At the second presentation given to stakeholders on Thursday 13th May 2021, these constraints and limitations were presented to them in the form of eight options, with a recommended option to build out towards the sea 7m from the toe of the existing sea defence, the landward side being formed with a simple grassed/vegetated slope. This distance seemed acceptable based on previous discussions with the EA and environmental groups, and was thought to be affordable, and would receive approval. The beach huts and the golf course are displaced/impacted during construction but fully reinstated, however the miniature railway could not be retained in its present position. Full information on the preferred option can be found on the Second Stakeholder meeting presentation slides here. The feedback from the stakeholders was they wished to retain all the amenities in some form, and that they would like to see a compromise solution, which is under active consideration.
Public Consultation Information on the preferred option was published on the Discover Fylde website to the wider public on Friday 14th May 2021 and resulted in an overwhelming response and interest in the proposals, so much so that the mailbox was temporarily closed on Monday 17th May 2021. Thank you to all those who have responded for their interest and input to date.
We have continued to engage and work with key stakeholders attending meetings with them during this time.
We are conscious that this is your scheme and your views are very important to us, so we are now relaunching the consultation. All the comments received previously along with any further responses will be analysed and fully considered in a report to be presented to members who will make the decision on the selection of the final preferred option.
Similar proposal to Granny’s Bay
Similar proposal to Granny’s Bay
Potential view from the sea looking towards the Beach Huts
Potential view from the sea towards the Boating Lake
Archived information from Discover Fylde
We are aiming to submit a feasibility report to the Environment Agency in June 2021, outlining the proposed option for the replacement of St Annes Seawall, as shown on the accompanying drawings and images.
What happens next?
Should it gain approval, then work could commence on site in January 2023, and be completed by June 2024.
Can I have input into the proposed works?
Yes, your feedback is extremely important in shaping the project.
We will shortly be releasing a link to a survey asking you to feedback on the proposals which you will be able to find here once it is available.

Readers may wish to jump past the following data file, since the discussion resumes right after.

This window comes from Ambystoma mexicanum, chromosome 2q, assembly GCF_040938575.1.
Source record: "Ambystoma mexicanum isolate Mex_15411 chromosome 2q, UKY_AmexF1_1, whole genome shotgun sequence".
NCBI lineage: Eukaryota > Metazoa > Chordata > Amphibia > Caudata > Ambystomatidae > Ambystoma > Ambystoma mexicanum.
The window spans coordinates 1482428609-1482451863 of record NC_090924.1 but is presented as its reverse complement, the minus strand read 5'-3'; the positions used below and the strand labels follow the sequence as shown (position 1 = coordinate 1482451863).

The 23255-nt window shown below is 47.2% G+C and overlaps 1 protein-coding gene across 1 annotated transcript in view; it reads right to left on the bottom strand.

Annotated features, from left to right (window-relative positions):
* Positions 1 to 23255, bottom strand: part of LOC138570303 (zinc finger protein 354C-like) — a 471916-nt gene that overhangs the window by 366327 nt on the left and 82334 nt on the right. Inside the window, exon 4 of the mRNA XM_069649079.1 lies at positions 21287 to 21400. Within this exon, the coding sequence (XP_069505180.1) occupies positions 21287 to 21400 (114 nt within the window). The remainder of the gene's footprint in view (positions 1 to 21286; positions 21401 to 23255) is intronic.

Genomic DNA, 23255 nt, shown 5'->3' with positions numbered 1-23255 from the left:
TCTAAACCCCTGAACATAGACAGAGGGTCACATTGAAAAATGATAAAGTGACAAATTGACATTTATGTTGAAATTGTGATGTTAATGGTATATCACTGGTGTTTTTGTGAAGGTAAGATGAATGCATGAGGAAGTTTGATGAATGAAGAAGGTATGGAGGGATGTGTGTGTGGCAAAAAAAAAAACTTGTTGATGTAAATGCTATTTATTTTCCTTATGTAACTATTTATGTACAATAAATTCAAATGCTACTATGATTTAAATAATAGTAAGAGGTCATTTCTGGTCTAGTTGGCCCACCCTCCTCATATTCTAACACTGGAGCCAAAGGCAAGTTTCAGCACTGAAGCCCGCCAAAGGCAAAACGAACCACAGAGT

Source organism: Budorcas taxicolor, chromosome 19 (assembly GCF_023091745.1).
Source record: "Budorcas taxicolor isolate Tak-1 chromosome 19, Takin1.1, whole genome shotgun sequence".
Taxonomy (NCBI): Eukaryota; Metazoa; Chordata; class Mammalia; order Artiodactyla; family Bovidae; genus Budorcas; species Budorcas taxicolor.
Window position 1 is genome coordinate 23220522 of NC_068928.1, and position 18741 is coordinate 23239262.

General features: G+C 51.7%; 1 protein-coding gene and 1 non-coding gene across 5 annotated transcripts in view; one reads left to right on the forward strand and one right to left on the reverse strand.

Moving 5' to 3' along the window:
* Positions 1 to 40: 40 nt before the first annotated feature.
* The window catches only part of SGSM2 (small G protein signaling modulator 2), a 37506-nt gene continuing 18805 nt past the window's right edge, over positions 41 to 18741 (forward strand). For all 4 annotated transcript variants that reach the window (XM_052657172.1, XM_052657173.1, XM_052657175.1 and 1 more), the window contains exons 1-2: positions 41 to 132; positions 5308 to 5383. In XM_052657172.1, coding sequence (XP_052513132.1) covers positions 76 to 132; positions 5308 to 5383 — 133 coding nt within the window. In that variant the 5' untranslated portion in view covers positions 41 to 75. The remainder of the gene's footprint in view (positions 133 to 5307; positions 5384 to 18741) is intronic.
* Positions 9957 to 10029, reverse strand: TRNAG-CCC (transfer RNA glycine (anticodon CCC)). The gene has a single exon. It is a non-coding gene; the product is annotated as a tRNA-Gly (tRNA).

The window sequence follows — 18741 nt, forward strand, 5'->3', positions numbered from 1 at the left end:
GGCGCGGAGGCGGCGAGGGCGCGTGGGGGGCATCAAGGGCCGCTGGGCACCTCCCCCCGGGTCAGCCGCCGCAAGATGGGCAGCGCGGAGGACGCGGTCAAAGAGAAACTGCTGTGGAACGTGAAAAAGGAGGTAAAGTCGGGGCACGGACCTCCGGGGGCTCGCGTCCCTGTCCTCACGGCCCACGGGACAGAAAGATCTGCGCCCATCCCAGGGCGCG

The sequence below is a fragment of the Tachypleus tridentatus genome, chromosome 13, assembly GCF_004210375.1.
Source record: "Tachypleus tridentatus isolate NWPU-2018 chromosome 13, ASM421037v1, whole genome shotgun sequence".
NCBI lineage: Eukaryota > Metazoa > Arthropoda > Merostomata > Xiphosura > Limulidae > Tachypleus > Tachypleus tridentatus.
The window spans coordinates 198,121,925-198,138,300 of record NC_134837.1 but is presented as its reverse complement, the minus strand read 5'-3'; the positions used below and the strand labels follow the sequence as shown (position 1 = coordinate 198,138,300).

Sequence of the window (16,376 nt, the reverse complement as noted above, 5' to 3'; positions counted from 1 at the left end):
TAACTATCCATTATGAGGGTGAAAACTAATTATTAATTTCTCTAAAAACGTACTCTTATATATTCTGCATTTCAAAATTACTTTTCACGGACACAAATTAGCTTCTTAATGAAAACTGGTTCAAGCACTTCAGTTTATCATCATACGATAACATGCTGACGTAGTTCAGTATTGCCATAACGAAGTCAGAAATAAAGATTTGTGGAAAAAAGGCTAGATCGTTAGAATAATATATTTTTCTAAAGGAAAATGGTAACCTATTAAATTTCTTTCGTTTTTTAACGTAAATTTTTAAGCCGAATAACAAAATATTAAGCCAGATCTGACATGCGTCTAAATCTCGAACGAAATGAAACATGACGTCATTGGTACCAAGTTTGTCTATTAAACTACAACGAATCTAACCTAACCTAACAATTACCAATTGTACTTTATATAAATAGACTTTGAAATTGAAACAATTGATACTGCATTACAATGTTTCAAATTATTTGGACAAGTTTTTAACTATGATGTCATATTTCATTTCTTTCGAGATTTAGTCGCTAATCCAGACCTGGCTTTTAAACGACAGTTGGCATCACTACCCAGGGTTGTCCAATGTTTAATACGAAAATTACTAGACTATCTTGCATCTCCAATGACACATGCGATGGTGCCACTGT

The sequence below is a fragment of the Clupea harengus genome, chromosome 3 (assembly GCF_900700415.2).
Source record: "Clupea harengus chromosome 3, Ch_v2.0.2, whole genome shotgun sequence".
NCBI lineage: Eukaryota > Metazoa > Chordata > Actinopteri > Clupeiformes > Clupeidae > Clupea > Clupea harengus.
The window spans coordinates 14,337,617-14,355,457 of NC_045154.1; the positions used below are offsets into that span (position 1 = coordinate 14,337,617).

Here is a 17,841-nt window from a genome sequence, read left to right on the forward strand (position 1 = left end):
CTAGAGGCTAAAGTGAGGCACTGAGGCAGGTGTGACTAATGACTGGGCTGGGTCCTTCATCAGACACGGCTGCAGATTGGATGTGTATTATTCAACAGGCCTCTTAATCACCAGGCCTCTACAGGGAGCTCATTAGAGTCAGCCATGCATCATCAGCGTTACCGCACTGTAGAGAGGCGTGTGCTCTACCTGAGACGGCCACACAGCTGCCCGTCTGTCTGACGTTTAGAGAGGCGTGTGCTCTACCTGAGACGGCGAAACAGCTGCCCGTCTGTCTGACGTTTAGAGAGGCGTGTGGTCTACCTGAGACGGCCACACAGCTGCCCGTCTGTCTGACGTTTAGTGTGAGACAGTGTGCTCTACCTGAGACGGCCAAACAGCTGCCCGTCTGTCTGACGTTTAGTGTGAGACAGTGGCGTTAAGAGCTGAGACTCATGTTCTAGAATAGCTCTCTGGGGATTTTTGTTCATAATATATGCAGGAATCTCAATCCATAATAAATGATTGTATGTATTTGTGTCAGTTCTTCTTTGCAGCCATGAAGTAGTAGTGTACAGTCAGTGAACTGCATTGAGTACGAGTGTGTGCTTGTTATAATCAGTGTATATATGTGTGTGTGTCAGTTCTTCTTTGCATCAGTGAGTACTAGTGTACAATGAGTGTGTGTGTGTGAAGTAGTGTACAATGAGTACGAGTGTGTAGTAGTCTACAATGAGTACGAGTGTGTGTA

In the meantime, the links to the presentations that have already taken place can be found on this page.
Following the recent successful completion of the sea defence works along the coastline between Church Scar and Fairhaven Lake, Fylde Council have obtained funding from the Environment Agency to develop a feasibility study (Outline Business Case) to investigate various options for improving coastal erosion and flood risk management at Pleasure Island, St Annes.
The study area extends from Water’s Edge Café at the northern end, to the southern end of the Miniature Links Golf Course. The objective is to reduce the risk of flooding and erosion to businesses, and to protect people’s homes.
The feasibility study is at an early stage, and a number of alternative options are currently being considered, depending on input and feedback from numerous stakeholders including residents, and businesses.
What happens next?
For the project to proceed we require the feasibility report to be submitted to the Environment Agency for approval in 2021. In line with Government guidance the report will identify and consider various alternative options in terms of; technical viability, buildability, health and safety impacts, environmental opportunities and impacts (including carbon footprint). It will also include an economic assessment to compare the whole life cost of short-listed options, against their benefits. Following this assessment, a preferred solution will be identified which is likely to obtain approval for Government funding. It is anticipated, however, that Fylde Council will have to make a substantial capital contribution. More importantly, it will require your engagement and support.
Subject to approval of the feasibility report, completion of the detailed design and obtaining all necessary consents, licences and approvals, site works could commence as early as spring 2022.
Will I have the opportunity to input into the proposed works?
As the options for the scheme are developed in the following weeks and months, they will be posted on this website, for all to view and comment on, with the aim of determining the preferred Option for submission to the Environment Agency, later this year. Face to face engagement will also be considered , but will be dependent on Covid-19 restrictions at the time.